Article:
Repairing home in Pennsylvania BS!

Bottom line is, if you wish to replace your bathroom faucet, you need a permit and have the finished job inspected! Give me a break!!!!
State's new construction code criticized
By Craig Smith TRIBUNE-REVIEW Monday, April 26, 2004 Homeowners who have been putting off replacing that water heater might want to get it done soon.
The state's new comprehensive building code puts even relatively minor projects like installing a new bathtub or building certain backyard sheds and decks under the scrutiny of building inspectors and code enforcement officers.
Opponents say the Uniform Construction Code, or UCC, will only increase costs and could stifle development. Proponents argue the code will protect consumers from unethical builders and set a statewide standard for construction.
Most lawmakers, builders and local municipal officials agree that a statewide building code is a good idea, but they say the one that took effect April 8 in Pennsylvania goes over the top. Communities have until July 8 to decide how to enforce the code.
The UCC sets uniform standards for construction of new residential and commercial structures and renovations to existing buildings. Until this month, Pennsylvania was one of only three states that had no such standardized building code.
Municipalities that "opt in" can choose to control enforcement and the series of inspections mandated under the new regulations themselves, or they can join with other municipalities through a council of government or similar group.
Those that "opt out" will rely on third-party inspectors or the state Department of Labor and Industry to make inspections and enforce the code.
"People are not going to take kindly to this," state Rep. Joe Petrarca said.
Petrarca, a Democrat from Vandergrift, said a building code makes sense, but this one is "government going too far."
"Most of my colleagues think we have a major problem on our hands," he said.
South Greensburg zoning officer Paul Fennell agrees that the new rules are excessive.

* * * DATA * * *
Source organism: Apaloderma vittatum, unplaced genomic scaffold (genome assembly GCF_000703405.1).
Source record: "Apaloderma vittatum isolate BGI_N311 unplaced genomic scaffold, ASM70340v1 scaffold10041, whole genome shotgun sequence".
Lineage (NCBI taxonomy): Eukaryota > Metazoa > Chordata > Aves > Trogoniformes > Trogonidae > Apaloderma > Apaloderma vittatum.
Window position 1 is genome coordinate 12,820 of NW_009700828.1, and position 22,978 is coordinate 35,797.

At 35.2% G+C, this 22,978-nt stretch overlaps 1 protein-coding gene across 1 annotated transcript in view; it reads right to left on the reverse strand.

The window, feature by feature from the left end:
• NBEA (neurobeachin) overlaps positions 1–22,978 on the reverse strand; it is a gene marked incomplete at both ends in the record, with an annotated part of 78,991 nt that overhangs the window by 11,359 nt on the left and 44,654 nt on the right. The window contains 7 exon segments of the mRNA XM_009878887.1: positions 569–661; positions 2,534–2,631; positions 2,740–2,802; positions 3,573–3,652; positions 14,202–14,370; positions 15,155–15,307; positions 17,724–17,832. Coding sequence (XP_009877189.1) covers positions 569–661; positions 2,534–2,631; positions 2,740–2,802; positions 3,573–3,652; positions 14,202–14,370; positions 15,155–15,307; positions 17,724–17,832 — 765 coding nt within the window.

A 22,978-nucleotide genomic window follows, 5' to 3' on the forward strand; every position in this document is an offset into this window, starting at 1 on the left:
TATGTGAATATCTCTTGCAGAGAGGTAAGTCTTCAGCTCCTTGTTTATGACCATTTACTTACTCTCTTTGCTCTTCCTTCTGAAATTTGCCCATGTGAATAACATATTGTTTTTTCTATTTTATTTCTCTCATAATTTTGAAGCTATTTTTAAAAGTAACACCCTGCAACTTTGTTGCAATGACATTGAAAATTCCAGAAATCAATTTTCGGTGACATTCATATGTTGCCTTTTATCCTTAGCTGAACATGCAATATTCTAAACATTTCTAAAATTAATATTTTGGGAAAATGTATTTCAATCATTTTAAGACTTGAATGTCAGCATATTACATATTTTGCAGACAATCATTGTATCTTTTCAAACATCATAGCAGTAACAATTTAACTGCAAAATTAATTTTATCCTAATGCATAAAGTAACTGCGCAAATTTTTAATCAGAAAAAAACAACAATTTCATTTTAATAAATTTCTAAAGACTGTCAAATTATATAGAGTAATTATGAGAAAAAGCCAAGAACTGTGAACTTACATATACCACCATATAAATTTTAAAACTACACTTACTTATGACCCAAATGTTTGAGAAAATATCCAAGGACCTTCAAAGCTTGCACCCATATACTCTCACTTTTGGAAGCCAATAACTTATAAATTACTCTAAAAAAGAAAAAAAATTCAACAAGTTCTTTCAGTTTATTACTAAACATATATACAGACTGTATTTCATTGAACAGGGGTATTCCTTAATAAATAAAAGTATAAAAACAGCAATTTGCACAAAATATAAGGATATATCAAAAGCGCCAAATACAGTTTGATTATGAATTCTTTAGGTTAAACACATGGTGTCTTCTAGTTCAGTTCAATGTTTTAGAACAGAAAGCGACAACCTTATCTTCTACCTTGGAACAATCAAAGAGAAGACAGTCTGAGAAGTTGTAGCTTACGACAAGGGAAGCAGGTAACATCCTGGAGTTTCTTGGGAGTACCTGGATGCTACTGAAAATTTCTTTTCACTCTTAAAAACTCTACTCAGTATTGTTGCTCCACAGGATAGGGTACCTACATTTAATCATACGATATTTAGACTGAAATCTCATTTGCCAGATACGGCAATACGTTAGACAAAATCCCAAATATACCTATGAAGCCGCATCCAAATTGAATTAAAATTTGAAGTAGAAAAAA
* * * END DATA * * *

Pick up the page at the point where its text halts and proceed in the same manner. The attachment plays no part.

"Some things they want inspected are totally ridiculous. If you replace a bathtub in your home, you have to have it inspected," he said. A deck more than 3 feet high also will have to be inspected.
"There's just too much government intervention anymore. It's scary," Fennell said.
An individual, firm or corporation convicted of code violations could face fines of as much as $1,000 per day, plus court costs, for each violation.
Communities are coming to terms with the code in various ways. South Greensburg Council adopted it last month but ruled that contractors must hire their own inspectors.
Youngwood Council is holding a public forum at 7 p.m. today to explain the new regulations.
Youngwood borough Secretary Diane Hague, a member of the board of directors of the Pennsylvania State Association of Boroughs, said the water heater provision of the code is one of its most controversial. The basic home repair now comes under the auspices of inspectors who would check gas, water and electrical connections.
Some furnace repairs that might be considered routine maintenance also would need to be inspected.
The cost of inspections remains a point of contention. The Pennsylvania Builders Association says that based on rates in other states, each individual inspection will cost between $50 and $100. Under the code, some projects would require a minimum of five inspections.
State Rep. Dan. A. Surra, a Democrat from Fox Township, Clearfield County, has sponsored a bill to repeal the new code. This "mother of all mandates" will put some small contractors out of business, he said.
"What we should have done is license contractors," Surra said. "When this starts to kick in, there's going to be some unhappy campers."
Some lawmakers are suggesting the new code will have to undergo a major revision, at least.
South Huntingdon Township was hoping to use its own inspectors for the program, but it got few takers.
"We advertised about two years ago for someone to take the test. A couple of people went; most dropped out," supervisor Melvin Cornell said.
The new requirements will put a strain on the township, Cornell said. Communities that "opt in" must establish an appeals board to handle objections to an inspector's decision, and members may be hard to find in some locales.
Finding "qualified individuals" to serve on an appeals board may be especially difficult for smaller communities.
Irwin borough manager Mary Benko said it's difficult, at best, to fill vacancies on some boards and commissions. Finding an electrician, a plumber and a contractor to serve on a code appeals board likely will prove equally tough.
"They say you can use other municipalities' (boards) because the code is the same, but that won't happen," she said.
The Department of Labor and Industry. which has overall oversight for the code, estimates it will need 6,000 inspectors to cover the state, Surra said.
James E. Zimmerman Sr., of Ligonier Borough, is an electrical inspector for Accredited Services, based in Philadelphia. He's been conducting electrical inspections for 33 years.
Zimmerman, 74, said he's concerned that municipalities will join together and handle inspection services through a council of governments or some other alignment, putting him out of business.
"It's really been a pressure on me," he said.